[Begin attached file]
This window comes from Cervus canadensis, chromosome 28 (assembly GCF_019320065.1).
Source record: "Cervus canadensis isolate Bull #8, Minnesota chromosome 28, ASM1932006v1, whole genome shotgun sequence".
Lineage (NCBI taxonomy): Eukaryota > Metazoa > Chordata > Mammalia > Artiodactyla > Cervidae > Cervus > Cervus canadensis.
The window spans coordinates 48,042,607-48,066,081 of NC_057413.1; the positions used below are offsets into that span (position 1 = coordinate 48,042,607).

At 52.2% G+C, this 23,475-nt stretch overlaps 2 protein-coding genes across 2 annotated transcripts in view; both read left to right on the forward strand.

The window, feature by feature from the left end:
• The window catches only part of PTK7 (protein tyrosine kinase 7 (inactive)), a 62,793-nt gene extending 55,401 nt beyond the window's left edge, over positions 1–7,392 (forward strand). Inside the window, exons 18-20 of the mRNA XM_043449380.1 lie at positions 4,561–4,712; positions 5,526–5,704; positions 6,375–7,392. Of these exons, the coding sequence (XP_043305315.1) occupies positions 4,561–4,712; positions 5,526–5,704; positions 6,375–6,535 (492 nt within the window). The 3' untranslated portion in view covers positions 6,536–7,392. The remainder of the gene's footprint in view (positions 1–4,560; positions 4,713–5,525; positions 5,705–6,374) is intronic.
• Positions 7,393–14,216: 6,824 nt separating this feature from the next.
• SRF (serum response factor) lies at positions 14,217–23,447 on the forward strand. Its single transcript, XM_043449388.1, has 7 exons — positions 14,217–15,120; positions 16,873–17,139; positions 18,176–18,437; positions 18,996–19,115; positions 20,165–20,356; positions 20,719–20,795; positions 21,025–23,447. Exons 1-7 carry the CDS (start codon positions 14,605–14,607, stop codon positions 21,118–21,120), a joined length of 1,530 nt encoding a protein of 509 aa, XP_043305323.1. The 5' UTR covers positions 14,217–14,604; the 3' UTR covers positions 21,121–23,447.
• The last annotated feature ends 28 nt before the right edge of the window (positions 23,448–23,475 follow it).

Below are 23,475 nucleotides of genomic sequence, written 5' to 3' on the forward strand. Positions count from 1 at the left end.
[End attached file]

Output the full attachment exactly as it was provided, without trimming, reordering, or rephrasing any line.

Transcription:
This window comes from Cervus canadensis, chromosome 28 (assembly GCF_019320065.1).
Source record: "Cervus canadensis isolate Bull #8, Minnesota chromosome 28, ASM1932006v1, whole genome shotgun sequence".
Lineage (NCBI taxonomy): Eukaryota > Metazoa > Chordata > Mammalia > Artiodactyla > Cervidae > Cervus > Cervus canadensis.
The window spans coordinates 48,042,607-48,066,081 of NC_057413.1; the positions used below are offsets into that span (position 1 = coordinate 48,042,607).

At 52.2% G+C, this 23,475-nt stretch overlaps 2 protein-coding genes across 2 annotated transcripts in view; both read left to right on the forward strand.

The window, feature by feature from the left end:
• The window catches only part of PTK7 (protein tyrosine kinase 7 (inactive)), a 62,793-nt gene extending 55,401 nt beyond the window's left edge, over positions 1–7,392 (forward strand). Inside the window, exons 18-20 of the mRNA XM_043449380.1 lie at positions 4,561–4,712; positions 5,526–5,704; positions 6,375–7,392. Of these exons, the coding sequence (XP_043305315.1) occupies positions 4,561–4,712; positions 5,526–5,704; positions 6,375–6,535 (492 nt within the window). The 3' untranslated portion in view covers positions 6,536–7,392. The remainder of the gene's footprint in view (positions 1–4,560; positions 4,713–5,525; positions 5,705–6,374) is intronic.
• Positions 7,393–14,216: 6,824 nt separating this feature from the next.
• SRF (serum response factor) lies at positions 14,217–23,447 on the forward strand. Its single transcript, XM_043449388.1, has 7 exons — positions 14,217–15,120; positions 16,873–17,139; positions 18,176–18,437; positions 18,996–19,115; positions 20,165–20,356; positions 20,719–20,795; positions 21,025–23,447. Exons 1-7 carry the CDS (start codon positions 14,605–14,607, stop codon positions 21,118–21,120), a joined length of 1,530 nt encoding a protein of 509 aa, XP_043305323.1. The 5' UTR covers positions 14,217–14,604; the 3' UTR covers positions 21,121–23,447.
• The last annotated feature ends 28 nt before the right edge of the window (positions 23,448–23,475 follow it).

Below are 23,475 nucleotides of genomic sequence, written 5' to 3' on the forward strand. Positions count from 1 at the left end.